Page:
The Eastern Africa Submarine Cable System (EASSy) is an initiative to connect Eastern African and landlocked countries with the rest of the world through high bandwidth fibre optic cable system. Although it is considered a milestone in the development of information infrastructure in the region connections to the Internet stand at 8 percent in Africa with only 3 percent of the population having access to broadband.

The 10,800 kilometers long cable system is scheduled to go live in June 2010 and will run from Mtunzini in South Africa to Port Sudan in Sudan, with landing points in nine countries. It will be connected to at least 10 landlocked countries including Botswana, Rwanda, Burundi, Uganda, DRC, Zambia, Zimbabwe, Swaziland and Lesotho. These countries will no longer have to rely on expensive satellite systems to carry voice and data services.

The project, partially funded by the World Bank, was initiated on January 2003, when a handful of companies investigated its feasibility.

Most of the nine landlocked countries have contributed to EASSy through the West Indian Ocean Cable Company (WIOCC) consortium, formed by 12 telecom operators from the continent to pool financial resources for EASSy’s implementation.

SEACOM and TEAM cables landed at the Kenyan coast last year.

Plentiful and readily available bandwidth will result in lower telecommunications costs and new opportunities across many sectors of the Kenyan economy including ICT industries, educational, clinical and scientific applications which rely on the real-time sharing of data around the world at lightning fast speed.

SEACOM’s enormous capacity also enables new technologies such as high definition TV, peer to peer networks, and surging Internet demand at prices significantly lower than currently possible.
From www.capitalfm.co.ke

Cisco has rolled out a new router that the technology behemoth says will "serve as the foundation of the next generation Internet."

This router was unveiled by cisco on tuesday, that it had said "will forever change the Internet."
The announcement centered on the growing demands of video traffic on the Web and the need for more robust networking gear.

"The role of the Internet is changing forever," Cisco Chief Executive John Chambers said in a Webcast. "It's going to be around multimedia experiences ... We think as you do this, you have to build an architecture that is very flexible."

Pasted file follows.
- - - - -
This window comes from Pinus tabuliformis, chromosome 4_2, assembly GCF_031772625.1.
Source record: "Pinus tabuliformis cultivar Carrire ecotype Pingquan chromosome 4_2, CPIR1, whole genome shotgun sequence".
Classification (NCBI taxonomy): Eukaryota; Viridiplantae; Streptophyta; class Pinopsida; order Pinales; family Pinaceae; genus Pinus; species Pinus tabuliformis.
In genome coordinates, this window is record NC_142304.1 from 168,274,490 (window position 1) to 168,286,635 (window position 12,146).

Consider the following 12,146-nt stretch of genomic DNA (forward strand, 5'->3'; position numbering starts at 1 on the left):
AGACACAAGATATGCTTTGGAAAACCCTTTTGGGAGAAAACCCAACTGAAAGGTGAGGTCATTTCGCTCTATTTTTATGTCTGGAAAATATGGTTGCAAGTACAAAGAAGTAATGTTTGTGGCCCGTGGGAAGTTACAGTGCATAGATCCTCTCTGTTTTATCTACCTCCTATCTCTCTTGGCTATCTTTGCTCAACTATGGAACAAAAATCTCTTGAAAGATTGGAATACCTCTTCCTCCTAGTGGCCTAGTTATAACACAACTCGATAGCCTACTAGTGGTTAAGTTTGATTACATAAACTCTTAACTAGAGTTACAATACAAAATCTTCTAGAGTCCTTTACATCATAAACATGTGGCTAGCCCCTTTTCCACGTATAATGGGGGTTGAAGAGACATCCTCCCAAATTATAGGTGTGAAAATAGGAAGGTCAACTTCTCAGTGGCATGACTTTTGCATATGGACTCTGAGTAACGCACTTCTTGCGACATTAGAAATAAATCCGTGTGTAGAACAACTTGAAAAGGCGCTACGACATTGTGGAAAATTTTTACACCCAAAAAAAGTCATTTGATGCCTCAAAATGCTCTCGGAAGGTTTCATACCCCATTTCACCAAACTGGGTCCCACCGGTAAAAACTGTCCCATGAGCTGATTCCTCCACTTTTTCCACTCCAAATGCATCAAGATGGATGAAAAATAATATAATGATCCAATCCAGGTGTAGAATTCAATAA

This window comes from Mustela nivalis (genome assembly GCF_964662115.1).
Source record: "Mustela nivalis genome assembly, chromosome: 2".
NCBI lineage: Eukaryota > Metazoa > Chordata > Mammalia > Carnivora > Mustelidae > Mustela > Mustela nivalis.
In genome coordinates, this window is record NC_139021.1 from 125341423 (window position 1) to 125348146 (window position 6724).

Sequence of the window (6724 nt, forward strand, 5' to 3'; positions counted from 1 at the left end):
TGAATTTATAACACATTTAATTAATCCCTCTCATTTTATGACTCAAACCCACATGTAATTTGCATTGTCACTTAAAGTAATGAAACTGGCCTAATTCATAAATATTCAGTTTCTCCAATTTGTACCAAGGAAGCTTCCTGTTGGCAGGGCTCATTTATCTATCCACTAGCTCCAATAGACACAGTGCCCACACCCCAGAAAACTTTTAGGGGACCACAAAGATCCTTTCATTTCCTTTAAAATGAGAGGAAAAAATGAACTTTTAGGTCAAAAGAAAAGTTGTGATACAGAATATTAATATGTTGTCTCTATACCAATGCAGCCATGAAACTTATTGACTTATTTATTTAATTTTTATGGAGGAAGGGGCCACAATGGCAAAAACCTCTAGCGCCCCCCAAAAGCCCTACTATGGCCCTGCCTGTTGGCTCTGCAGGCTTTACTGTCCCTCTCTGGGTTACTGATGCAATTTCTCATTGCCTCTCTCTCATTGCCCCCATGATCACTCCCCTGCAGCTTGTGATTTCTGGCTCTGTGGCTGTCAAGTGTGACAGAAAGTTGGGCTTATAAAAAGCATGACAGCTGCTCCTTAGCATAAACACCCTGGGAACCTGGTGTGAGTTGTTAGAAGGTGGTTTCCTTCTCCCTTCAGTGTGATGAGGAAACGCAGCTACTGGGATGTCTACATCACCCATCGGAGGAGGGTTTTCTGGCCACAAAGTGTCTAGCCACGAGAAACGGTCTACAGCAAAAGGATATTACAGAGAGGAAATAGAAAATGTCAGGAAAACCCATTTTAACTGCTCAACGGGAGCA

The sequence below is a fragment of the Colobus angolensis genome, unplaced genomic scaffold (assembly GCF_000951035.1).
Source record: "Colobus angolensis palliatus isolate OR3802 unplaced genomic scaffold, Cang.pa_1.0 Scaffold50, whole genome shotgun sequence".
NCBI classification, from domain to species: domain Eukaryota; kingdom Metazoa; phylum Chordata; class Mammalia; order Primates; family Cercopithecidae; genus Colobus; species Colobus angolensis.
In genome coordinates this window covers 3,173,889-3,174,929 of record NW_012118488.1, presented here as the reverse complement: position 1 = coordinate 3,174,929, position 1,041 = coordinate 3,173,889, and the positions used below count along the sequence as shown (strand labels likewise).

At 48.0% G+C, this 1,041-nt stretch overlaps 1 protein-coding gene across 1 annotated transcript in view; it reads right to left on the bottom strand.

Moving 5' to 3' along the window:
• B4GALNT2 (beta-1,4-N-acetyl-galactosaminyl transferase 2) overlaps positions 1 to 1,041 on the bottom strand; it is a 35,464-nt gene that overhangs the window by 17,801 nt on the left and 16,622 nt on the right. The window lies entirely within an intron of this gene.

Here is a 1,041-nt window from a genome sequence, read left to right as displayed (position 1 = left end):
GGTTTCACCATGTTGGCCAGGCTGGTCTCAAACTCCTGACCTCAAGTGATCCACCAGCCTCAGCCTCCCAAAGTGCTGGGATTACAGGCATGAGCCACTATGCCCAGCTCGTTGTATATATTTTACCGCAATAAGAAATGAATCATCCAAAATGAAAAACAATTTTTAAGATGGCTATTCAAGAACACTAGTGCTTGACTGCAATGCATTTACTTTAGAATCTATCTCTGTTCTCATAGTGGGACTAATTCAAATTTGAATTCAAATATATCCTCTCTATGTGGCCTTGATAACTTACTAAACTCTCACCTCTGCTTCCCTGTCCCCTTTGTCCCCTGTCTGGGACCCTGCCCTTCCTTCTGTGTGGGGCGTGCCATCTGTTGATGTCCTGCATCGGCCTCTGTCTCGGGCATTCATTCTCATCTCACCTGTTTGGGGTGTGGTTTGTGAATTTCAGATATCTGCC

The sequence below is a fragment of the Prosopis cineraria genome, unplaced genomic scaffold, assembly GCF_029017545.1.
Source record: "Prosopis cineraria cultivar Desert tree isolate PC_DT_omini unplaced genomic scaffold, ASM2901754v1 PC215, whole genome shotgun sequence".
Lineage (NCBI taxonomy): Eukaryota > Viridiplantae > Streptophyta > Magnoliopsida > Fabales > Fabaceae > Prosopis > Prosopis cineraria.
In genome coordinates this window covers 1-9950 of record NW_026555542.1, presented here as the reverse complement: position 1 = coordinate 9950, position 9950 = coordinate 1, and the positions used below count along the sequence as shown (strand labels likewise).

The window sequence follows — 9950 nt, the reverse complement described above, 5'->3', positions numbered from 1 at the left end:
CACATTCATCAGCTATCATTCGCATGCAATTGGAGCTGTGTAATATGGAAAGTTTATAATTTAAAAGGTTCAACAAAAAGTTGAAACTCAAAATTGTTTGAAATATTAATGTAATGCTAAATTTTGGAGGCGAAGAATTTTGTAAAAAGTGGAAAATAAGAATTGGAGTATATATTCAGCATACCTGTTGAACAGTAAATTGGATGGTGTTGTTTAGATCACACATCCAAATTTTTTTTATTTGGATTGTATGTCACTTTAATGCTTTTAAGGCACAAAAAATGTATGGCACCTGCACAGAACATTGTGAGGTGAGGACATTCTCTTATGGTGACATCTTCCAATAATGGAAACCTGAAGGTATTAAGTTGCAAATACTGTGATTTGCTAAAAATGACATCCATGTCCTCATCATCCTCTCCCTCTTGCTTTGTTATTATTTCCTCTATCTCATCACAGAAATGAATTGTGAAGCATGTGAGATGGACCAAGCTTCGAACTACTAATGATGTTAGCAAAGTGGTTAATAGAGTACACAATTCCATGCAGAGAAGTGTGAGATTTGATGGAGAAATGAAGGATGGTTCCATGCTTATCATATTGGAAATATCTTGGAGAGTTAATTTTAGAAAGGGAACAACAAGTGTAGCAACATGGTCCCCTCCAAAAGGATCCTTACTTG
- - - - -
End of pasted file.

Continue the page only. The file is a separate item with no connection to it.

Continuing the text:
Dubbed CRS-3 Carrier Routing System, Cisco said its new product has "more than 12 times the traffic capacity of the nearest competing system."

Cisco said AT&T Inc. has successfully tested the new product, in the "world's first field trial of 100-gigabit backbone network technology."

The company also said the new router "triples the capacity of its predecessor, the Cisco CRS-1" and "enables the entire printed collection of the Library of Congress to be downloaded in just over one second; every man, woman and child in China to make a video call, simultaneously; and every motion picture ever created to be streamed in less than four minutes."

Chambers also said the product rollout is geared to the major trend of cloud computing, in which companies access computing power through a network, instead of in-house data centers.

During the Cisco Webcast, Keith Cambron, AT&T Labs president and CEO said. "We are seeing routes where 40G is not enough. We are going to need 100G technology."

In fact, Cisco is not the only networker pushing 100 gigabyte routers. On Monday, Verizon announced that it successfully tested 100G technology developed by Cisco rival Juniper Networks and other vendors -- a reflection of intense competition that exists in the networking sector.

Reacting to Cisco's announcement, Federal Communications Commission Chairman Julius Genachowski said in a statement, "Fast networks will speed our digital economy. ... Ultra high-speed networks will ensure that the jobs and businesses of the future are created in America."

The government is seeking to develop a more vibrant Information and Communication Technology (ICT) sector, by coming up with new strategies, according to reports attributed to the Minister in charge of ICT.

ICT has been identified as a critical component in the development process all over the world, and it is through continuous innovation that sustainable economic development is achieved.

Rwanda has adopted ICT as a cornerstone in the national development strategy and is moving steadily towards an ICT-led economy.

A lot has been achieved in this regard.

It is important to actively involve the private sector for Rwanda's ICT vision to be more meaningful.

The private sector entrepreneurs are playing a key role in the health, education, banking and tourism sectors, placing them strategically, to supplement the government's efforts in programmes like e-Learning and e-Health.

Rwanda has emerged as a key destination for Foreign Direct Investment (FDI), thanks to an enabling environment that has been put in place. A more engaged ICT sector can help to further boost FDI.

For this vision to be achieved, it calls for greater cooperation and participation of all stakeholders in the development of the country.